For The Love Of Helvetica

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Alice Rawsthorn at NYT:

Dirt. Noise. Crowds. Delays. Scary smells. Even scarier fluids swirling on the floor. There are lots of reasons to loathe the New York City subway, but one very good reason to love it — Helvetica, the typeface that’s used on its signage.

Seeing the clean, crisp shapes of those letters and numbers at station entrances, on the platforms and inside the trains is always a treat, at least it is until I spot the “Do not lean …” sign on the train doors. Ugh! There’s something not quite right about the “e” and the “a” in the word “lean.” Somehow they seem too small and too cramped. Once I’ve noticed them, the memory of the clean, crisp letters fades, and all I remember are the “off” ones.

That’s the problem with loving typography. It’s always a pleasure to discover a formally gorgeous, subtly expressive typeface while walking along a street or leafing through a magazine. (Among my current favorites are the very elegant letters in the new identity of the Paris fashion house, Céline, and the jolly jumble of multi-colored fonts on the back of the Rossi Ice Cream vans purring around London.) But that joy is swiftly obliterated by the sight of a typographic howler. It’s like having a heightened sense of smell. You spend much more of your time wincing at noxious stinks, than reveling in delightful aromas.

If it’s bad for me (an amateur enthusiast who is interested in typography, but isn’t hugely knowledgeable about it), what must it be like for the purists? Dreadful, it seems. I feel guilty enough about grumbling to my friends whenever I see this or that typographic gaffe, but am too ignorant to spot all of them, unlike the designers who work with typefaces on a daily basis, and study them lovingly.

Kevin Drum:

A couple of comments here.  First, Helvetica is a fine font, but hardly something to swoon over.  I mean, come on.  Second, the “e” and the “a” in the subway sign look fine to me.  Am I just not observant enough?  Are there some bad signs and some good ones?  Did the offending sign have some crude repairs on it?  Or what?  I’m a little stumped here.

On the other hand, Rawsthorn also includes some interesting stuff about the misuse of typography on Mad Men, which prides itself on period authenticity.  Who knew that all the office signage was done in Gill Sans?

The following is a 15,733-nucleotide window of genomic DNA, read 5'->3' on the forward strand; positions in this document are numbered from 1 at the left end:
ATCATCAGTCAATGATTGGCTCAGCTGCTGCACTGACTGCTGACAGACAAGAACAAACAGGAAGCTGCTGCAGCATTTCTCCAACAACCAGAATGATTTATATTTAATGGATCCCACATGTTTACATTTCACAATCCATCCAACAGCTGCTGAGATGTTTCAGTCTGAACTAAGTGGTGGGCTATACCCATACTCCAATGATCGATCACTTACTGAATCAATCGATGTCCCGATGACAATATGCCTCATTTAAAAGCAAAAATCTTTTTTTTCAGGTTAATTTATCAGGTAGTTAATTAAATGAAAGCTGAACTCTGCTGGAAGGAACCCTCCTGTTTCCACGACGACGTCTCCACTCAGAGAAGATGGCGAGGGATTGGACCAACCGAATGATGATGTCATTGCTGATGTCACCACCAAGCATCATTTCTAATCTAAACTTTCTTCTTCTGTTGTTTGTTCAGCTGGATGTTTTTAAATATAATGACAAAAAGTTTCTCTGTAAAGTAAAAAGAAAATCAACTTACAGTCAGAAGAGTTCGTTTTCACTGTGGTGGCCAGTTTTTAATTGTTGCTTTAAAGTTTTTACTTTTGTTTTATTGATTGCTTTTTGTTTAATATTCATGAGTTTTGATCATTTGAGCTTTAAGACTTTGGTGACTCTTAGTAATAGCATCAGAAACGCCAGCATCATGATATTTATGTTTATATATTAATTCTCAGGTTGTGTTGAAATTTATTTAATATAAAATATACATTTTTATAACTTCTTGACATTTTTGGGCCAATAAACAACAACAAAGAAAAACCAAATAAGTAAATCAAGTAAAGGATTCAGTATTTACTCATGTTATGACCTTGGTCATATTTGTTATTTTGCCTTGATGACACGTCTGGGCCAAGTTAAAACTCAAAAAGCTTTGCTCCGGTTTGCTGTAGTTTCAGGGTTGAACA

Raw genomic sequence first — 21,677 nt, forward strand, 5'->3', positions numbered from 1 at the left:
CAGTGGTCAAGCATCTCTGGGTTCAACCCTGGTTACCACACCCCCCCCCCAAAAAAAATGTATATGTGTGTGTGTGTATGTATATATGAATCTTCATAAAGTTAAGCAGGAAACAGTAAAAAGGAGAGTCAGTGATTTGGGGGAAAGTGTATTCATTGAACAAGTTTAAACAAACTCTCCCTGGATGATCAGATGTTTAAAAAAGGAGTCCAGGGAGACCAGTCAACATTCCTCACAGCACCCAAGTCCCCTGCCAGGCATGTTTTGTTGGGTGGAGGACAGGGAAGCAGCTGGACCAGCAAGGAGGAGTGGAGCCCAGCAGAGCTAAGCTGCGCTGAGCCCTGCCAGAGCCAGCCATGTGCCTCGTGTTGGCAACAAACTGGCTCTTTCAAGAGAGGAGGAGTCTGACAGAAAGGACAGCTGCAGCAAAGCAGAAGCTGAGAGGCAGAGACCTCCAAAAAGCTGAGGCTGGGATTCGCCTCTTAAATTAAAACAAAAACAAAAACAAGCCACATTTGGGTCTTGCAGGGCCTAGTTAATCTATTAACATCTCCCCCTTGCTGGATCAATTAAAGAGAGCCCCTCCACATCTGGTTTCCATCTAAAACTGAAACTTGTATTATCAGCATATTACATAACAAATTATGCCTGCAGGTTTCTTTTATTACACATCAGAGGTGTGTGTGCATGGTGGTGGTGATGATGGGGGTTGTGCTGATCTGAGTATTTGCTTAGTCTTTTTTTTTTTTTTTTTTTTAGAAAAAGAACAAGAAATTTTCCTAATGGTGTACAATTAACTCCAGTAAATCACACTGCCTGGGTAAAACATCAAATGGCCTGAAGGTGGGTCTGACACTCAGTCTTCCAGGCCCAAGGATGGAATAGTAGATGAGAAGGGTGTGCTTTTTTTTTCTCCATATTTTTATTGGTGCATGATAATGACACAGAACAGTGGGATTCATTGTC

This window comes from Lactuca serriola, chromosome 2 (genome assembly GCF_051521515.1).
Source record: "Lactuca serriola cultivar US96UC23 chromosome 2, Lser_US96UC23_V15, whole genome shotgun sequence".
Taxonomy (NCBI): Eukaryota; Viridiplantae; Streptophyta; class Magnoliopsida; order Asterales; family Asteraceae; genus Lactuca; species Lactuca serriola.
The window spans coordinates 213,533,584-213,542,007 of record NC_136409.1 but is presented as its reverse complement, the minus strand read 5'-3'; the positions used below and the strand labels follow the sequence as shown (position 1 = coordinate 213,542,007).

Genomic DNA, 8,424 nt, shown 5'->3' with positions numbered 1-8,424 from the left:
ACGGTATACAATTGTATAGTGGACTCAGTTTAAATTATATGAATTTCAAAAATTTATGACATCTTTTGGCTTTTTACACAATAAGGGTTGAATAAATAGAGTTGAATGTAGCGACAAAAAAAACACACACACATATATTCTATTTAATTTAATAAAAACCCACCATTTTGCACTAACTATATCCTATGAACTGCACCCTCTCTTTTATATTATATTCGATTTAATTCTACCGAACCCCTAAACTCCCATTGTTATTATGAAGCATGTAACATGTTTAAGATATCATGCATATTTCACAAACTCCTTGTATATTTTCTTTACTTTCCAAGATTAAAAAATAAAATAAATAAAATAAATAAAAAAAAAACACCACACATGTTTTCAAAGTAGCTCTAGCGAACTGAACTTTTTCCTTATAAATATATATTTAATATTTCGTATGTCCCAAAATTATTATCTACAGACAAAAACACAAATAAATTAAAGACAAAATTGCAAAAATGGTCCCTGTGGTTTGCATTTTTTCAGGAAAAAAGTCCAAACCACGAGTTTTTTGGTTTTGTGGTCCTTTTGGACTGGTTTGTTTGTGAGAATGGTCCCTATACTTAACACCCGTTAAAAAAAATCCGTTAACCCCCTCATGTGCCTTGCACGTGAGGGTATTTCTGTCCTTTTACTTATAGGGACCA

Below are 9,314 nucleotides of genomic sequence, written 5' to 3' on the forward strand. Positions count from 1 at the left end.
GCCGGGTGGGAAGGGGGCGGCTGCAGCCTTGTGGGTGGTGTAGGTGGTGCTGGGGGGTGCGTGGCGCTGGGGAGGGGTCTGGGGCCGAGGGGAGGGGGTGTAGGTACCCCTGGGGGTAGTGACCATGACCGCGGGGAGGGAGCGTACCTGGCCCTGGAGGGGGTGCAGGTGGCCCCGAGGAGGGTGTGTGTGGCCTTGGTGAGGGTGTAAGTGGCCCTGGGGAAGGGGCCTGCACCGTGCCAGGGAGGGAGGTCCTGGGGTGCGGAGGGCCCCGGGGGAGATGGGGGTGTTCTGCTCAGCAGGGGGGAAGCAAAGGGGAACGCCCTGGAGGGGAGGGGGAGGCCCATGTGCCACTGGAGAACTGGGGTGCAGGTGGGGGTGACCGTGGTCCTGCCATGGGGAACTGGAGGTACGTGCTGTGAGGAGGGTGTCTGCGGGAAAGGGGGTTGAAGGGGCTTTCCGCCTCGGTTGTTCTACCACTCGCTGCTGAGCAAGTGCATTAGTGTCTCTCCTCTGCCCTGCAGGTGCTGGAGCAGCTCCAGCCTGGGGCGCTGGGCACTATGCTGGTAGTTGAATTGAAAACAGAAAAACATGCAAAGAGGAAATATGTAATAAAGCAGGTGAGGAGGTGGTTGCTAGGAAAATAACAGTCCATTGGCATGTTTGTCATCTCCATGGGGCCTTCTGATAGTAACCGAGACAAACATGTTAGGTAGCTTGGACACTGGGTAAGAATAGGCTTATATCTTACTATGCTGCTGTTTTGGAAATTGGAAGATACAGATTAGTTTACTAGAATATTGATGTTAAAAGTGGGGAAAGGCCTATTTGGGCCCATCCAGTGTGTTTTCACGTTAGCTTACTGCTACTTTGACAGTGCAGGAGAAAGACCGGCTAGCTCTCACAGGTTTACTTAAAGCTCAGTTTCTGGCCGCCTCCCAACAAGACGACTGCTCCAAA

John Holbo:

Following up his comment about how bemused he is that font enthusiasts bother to get bothered about anachronistic signage in films and on TV, may I recommend these pages from one of the folks quoted in the piece, Mark Simonson: Typecasting, and Son of Typecasting. It’s pretty amusing and comprehensive pickiness. (I think I remember reading an interview with one or the other half of the Hoefler/Frere-Jones type team in which the interviewee groused mildly about how it’s almost impossible for him to immerse himself in period films because there is usually some glaring type anachronism at some point. Like that guy in the Far Side cartoon, complaining about the SF film, only this time he’s shouting at the audience ‘they couldn’t possibly have Helvetica yet, because it happened a long time ago, in a galaxy far far away from Switzerland!’ Simonson, on the other hand, is pleased one of his own fonts got used, in passing, in Star Trek. But that’s totally different. It’s in the future.)

I really ought to find that passage from Nietzsche to plug in here but I can remember where it is. Ah well. The wages of a hyper-refined type sense (I am not speaking from experience here) is apparently a kind of inky hemophilia, through which you are capable of bleeding profusely from a minor cut. The world fills up with little letter-y fishhooks that snag your eyes, painfully, but leave the ordinary mass of readers untroubled in their reading passage. Being able to appreciate truly great typography means sacrificing the capacity to find sloppy typography to be perfectly legible. A common enough trade-off, in a sense. Coming to appreciate really good anything means becoming annoyed by merely mediocre samples of the same. But it’s a bit different when the thing is such an everyday functional item. It’s one thing to like really good beer, and come to hate cheap beer. It’s another thing to come to appreciate why a particular sort of hammer is really well-made, and be rendered slightly butterfingered by any $9 hammer from the hardware store ever after. Not a major paradox, I do concede, but kinda funny.

Homam Hosseini:

Honestly it’s the first time I ever looked at typography from this point of view. I can feel her view about typographical errors, usually I feel similar when I see a scientifically incorrect assertion in a movie for example.

Sometimes I think movies are not textbooks, they just should not be too wrong. But changing the truth to make it more cinematic has been OK with me. If we want Hollywood appreciate scientific values, we have to realize its rules too.

For now, I’m just enjoying reading this article.

Jordan Mattox

 

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